Guru: Global Variables in Modules
December 13, 2021 Ted Holt
When I first learned to program computers (RPG II, COBOL 74), the only kind of variables I knew of were global variables. Any statement within a program was able to use any variable. It was not until I started my computer science degree that I found out about local variables, which are known to only part of a program. Since that time, it has been my practice to use local variables as much as possible and global variables only when necessary.
Ideally an RPG program, service program, module, or subprocedure would have no global variables at all, but I don’t live in an ideal world. Today I want to write about an appropriate use of global variables in a module. When you consider that the typical RPG program or service program in most shops is built from only one module, what I have to say applies to RPG programming in general, not just *MODULE objects.
For an illustration, I’ll use the topic of inventory. Let’s say that we work for an organization that stores items in warehouses. Each item has attributes, of course, among them weight and dimensions (length, width, height). Here’s a simplified item table with the columns we need for this illustration.
create table items ( ID char ( 6) primary key, Description for Descr varchar (25), Weight dec ( 9, 3), Height dec ( 7, 3), Width dec ( 7, 3), Length dec ( 7, 3)); insert into items values ('AB-101', '#10 Widget', 2.1, 7, 6, 10.2);
Since I am American, I’ll say that we store weights and measures in U.S. customary units, or as I usually call them, English units. However, just because the data is stored in English units does not mean that the user should have to deal with English measurements. One of the best features of a database management system (as opposed to data files, like the System/36 files we had to use in antiquity) is that we can perceive the data in ways that differ from how the data is stored. (This is the concept behind views.) Therefore, even though the weight and dimensions of an item are stored in English measurements, the user should be able to view them in metric units instead.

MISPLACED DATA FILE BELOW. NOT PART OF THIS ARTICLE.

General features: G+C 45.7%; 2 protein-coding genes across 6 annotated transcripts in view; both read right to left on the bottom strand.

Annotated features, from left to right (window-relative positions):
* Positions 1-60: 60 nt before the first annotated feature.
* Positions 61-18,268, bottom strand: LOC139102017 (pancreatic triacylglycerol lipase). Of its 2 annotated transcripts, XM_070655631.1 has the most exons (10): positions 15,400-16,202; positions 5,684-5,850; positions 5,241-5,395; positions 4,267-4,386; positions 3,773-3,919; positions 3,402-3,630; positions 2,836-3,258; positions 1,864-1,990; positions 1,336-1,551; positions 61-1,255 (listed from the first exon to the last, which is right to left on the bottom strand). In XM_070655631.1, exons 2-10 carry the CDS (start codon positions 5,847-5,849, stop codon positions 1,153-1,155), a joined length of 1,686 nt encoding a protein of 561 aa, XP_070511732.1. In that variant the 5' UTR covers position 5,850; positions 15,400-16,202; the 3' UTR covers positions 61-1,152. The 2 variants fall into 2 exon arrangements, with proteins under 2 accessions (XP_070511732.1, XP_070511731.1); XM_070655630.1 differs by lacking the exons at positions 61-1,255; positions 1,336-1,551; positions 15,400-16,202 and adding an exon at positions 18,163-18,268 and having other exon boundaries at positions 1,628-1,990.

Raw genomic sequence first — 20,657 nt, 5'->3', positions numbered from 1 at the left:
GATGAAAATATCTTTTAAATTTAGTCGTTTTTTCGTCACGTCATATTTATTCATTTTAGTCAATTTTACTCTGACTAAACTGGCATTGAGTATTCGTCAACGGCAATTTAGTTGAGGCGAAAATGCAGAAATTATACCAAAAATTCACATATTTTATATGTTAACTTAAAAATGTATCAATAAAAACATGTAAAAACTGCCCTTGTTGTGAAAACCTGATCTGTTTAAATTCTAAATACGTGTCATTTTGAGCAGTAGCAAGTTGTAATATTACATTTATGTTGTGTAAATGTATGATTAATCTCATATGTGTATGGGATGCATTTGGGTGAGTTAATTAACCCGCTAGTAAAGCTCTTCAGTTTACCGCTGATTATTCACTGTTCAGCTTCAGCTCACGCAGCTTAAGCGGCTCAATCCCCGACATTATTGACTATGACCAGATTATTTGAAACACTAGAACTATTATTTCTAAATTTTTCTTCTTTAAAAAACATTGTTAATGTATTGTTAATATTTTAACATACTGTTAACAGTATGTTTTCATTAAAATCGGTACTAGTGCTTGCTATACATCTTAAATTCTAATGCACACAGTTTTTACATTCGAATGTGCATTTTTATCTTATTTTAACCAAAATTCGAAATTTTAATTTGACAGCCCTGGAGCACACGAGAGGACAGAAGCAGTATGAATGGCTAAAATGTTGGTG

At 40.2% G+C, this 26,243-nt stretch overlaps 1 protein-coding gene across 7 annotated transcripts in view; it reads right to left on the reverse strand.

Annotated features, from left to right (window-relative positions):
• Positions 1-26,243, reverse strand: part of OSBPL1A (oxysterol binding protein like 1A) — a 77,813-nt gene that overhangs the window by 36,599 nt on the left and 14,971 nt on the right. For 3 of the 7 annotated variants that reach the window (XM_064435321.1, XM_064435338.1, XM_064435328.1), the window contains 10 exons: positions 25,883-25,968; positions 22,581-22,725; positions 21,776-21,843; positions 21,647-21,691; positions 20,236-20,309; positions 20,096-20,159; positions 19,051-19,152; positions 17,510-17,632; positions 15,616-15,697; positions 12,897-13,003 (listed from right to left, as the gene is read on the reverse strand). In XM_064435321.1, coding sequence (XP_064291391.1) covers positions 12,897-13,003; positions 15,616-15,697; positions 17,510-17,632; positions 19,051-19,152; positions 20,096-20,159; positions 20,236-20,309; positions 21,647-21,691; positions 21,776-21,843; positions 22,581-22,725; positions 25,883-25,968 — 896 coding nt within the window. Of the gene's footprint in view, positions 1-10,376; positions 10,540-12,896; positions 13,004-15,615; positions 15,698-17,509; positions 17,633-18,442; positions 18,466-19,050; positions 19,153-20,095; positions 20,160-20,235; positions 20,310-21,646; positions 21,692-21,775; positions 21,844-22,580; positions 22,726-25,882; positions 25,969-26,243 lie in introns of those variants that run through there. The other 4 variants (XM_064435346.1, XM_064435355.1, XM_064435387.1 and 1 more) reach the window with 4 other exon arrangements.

Let’s use the same concept in our programming. Suppose we have a service program of subprocedures that retrieve and manipulate item data, similar to the inventory service program I described recently. Among the item-related subprocedures are some that return the weight and measurements of an item. For example, there’s a WeightOf subprocedure that operates like a built-in function. Give it an item number and it returns the weight of the item. There are also LengthOf, WidthOf, and HeightOf subprocedures that return the various dimensions of the item. There is a subprocedure that returns all three dimensions in parameters.
Since I want these subprocedures to be able to return the data in either English or metric units, I would need to pass a parameter to each subprocedure to specify which system of measurements to use. There would be nothing wrong with that approach.
ItemWeight = WeightOf (SomeItem: ‘KG’);
However, an alternative is to tell the service program once which system to use and be done with it. For that, we can define a global variable in the module. All the weight-and-measure-related subprocedures can check the value of the global variable and behave accordingly.
Here’s part of copybook INVITEMS.
**free dcl-s MeasurementSystem_t char(1) template; dcl-c AmericanSystem const('0'); dcl-c MetricSystem const('1'); dcl-s Weight_t packed(9:5) template; dcl-s Dimension_t packed(7:3) template; dcl-s ItemNumber_t char(6) template; dcl-pr WeightOf like(Weight_t); inItemNumber like(ItemNumber_t) const; end-pr; dcl-pr HeightOf like(Dimension_t); inItemNumber like(ItemNumber_t) const; end-pr; dcl-pr SetMeasure; inMeasurementSystem like(MeasurementSystem_t) const; end-pr; dcl-pr GetMeasure like(MeasurementSystem_t); end-pr;
First is an enumerated data type that lists the supported measurement systems. It’s in this copybook because the callers need to reference the constants, and may need to reference the template.
Next are some templates for common data. As I wrote recently, these definitions are how the caller perceives the data, which is not necessarily how the data are stored in the database. In this case, the data definitions match the definitions in the database.